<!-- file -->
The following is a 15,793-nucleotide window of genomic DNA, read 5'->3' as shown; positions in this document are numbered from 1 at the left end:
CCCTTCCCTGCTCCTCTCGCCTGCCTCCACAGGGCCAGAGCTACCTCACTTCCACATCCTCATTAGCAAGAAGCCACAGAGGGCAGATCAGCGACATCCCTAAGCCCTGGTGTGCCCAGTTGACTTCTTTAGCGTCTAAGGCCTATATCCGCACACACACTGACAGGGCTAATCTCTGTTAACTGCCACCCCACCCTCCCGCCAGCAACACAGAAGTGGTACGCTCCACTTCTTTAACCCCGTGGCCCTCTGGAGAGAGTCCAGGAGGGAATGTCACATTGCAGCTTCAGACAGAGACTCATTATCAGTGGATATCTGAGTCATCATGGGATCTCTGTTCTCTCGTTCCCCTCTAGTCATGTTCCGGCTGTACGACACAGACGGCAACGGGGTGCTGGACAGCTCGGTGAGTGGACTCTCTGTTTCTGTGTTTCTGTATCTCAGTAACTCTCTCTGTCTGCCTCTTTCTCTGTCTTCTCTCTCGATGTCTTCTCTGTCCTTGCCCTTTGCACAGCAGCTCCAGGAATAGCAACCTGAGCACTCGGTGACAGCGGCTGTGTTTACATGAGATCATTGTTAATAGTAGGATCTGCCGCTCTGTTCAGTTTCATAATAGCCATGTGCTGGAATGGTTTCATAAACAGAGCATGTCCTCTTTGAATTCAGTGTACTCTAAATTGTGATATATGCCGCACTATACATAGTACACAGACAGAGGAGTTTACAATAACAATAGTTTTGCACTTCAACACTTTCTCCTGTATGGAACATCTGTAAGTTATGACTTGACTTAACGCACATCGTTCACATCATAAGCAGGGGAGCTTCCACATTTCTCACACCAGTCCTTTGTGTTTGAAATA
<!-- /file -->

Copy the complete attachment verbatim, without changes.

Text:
The following is a 15,793-nucleotide window of genomic DNA, read 5'->3' as shown; positions in this document are numbered from 1 at the left end:
CCCTTCCCTGCTCCTCTCGCCTGCCTCCACAGGGCCAGAGCTACCTCACTTCCACATCCTCATTAGCAAGAAGCCACAGAGGGCAGATCAGCGACATCCCTAAGCCCTGGTGTGCCCAGTTGACTTCTTTAGCGTCTAAGGCCTATATCCGCACACACACTGACAGGGCTAATCTCTGTTAACTGCCACCCCACCCTCCCGCCAGCAACACAGAAGTGGTACGCTCCACTTCTTTAACCCCGTGGCCCTCTGGAGAGAGTCCAGGAGGGAATGTCACATTGCAGCTTCAGACAGAGACTCATTATCAGTGGATATCTGAGTCATCATGGGATCTCTGTTCTCTCGTTCCCCTCTAGTCATGTTCCGGCTGTACGACACAGACGGCAACGGGGTGCTGGACAGCTCGGTGAGTGGACTCTCTGTTTCTGTGTTTCTGTATCTCAGTAACTCTCTCTGTCTGCCTCTTTCTCTGTCTTCTCTCTCGATGTCTTCTCTGTCCTTGCCCTTTGCACAGCAGCTCCAGGAATAGCAACCTGAGCACTCGGTGACAGCGGCTGTGTTTACATGAGATCATTGTTAATAGTAGGATCTGCCGCTCTGTTCAGTTTCATAATAGCCATGTGCTGGAATGGTTTCATAAACAGAGCATGTCCTCTTTGAATTCAGTGTACTCTAAATTGTGATATATGCCGCACTATACATAGTACACAGACAGAGGAGTTTACAATAACAATAGTTTTGCACTTCAACACTTTCTCCTGTATGGAACATCTGTAAGTTATGACTTGACTTAACGCACATCGTTCACATCATAAGCAGGGGAGCTTCCACATTTCTCACACCAGTCCTTTGTGTTTGAAATA